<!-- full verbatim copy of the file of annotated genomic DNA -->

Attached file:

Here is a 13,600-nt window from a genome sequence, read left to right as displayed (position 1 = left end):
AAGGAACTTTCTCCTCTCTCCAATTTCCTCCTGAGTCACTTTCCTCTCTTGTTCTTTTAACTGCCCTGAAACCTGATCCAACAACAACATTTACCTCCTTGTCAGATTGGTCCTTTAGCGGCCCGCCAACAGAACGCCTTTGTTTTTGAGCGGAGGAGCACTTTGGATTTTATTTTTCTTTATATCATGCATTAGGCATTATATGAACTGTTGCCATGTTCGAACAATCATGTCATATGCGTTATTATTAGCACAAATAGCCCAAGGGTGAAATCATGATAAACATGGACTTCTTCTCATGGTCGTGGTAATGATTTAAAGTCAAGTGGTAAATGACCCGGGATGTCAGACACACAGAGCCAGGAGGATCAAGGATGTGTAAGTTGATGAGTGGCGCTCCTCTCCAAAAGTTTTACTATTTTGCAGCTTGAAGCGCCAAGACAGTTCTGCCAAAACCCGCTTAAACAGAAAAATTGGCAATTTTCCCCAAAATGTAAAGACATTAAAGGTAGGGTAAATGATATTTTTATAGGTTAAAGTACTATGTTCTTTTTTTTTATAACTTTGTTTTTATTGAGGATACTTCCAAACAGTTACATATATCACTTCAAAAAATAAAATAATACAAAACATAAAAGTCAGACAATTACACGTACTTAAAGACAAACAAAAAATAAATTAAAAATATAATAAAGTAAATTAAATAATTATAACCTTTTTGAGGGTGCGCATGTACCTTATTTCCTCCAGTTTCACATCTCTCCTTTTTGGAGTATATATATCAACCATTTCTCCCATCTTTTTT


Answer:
Here is a 13,600-nt window from a genome sequence, read left to right as displayed (position 1 = left end):
AAGGAACTTTCTCCTCTCTCCAATTTCCTCCTGAGTCACTTTCCTCTCTTGTTCTTTTAACTGCCCTGAAACCTGATCCAACAACAACATTTACCTCCTTGTCAGATTGGTCCTTTAGCGGCCCGCCAACAGAACGCCTTTGTTTTTGAGCGGAGGAGCACTTTGGATTTTATTTTTCTTTATATCATGCATTAGGCATTATATGAACTGTTGCCATGTTCGAACAATCATGTCATATGCGTTATTATTAGCACAAATAGCCCAAGGGTGAAATCATGATAAACATGGACTTCTTCTCATGGTCGTGGTAATGATTTAAAGTCAAGTGGTAAATGACCCGGGATGTCAGACACACAGAGCCAGGAGGATCAAGGATGTGTAAGTTGATGAGTGGCGCTCCTCTCCAAAAGTTTTACTATTTTGCAGCTTGAAGCGCCAAGACAGTTCTGCCAAAACCCGCTTAAACAGAAAAATTGGCAATTTTCCCCAAAATGTAAAGACATTAAAGGTAGGGTAAATGATATTTTTATAGGTTAAAGTACTATGTTCTTTTTTTTTATAACTTTGTTTTTATTGAGGATACTTCCAAACAGTTACATATATCACTTCAAAAAATAAAATAATACAAAACATAAAAGTCAGACAATTACACGTACTTAAAGACAAACAAAAAATAAATTAAAAATATAATAAAGTAAATTAAATAATTATAACCTTTTTGAGGGTGCGCATGTACCTTATTTCCTCCAGTTTCACATCTCTCCTTTTTGGAGTATATATATCAACCATTTCTCCCATCTTTTTT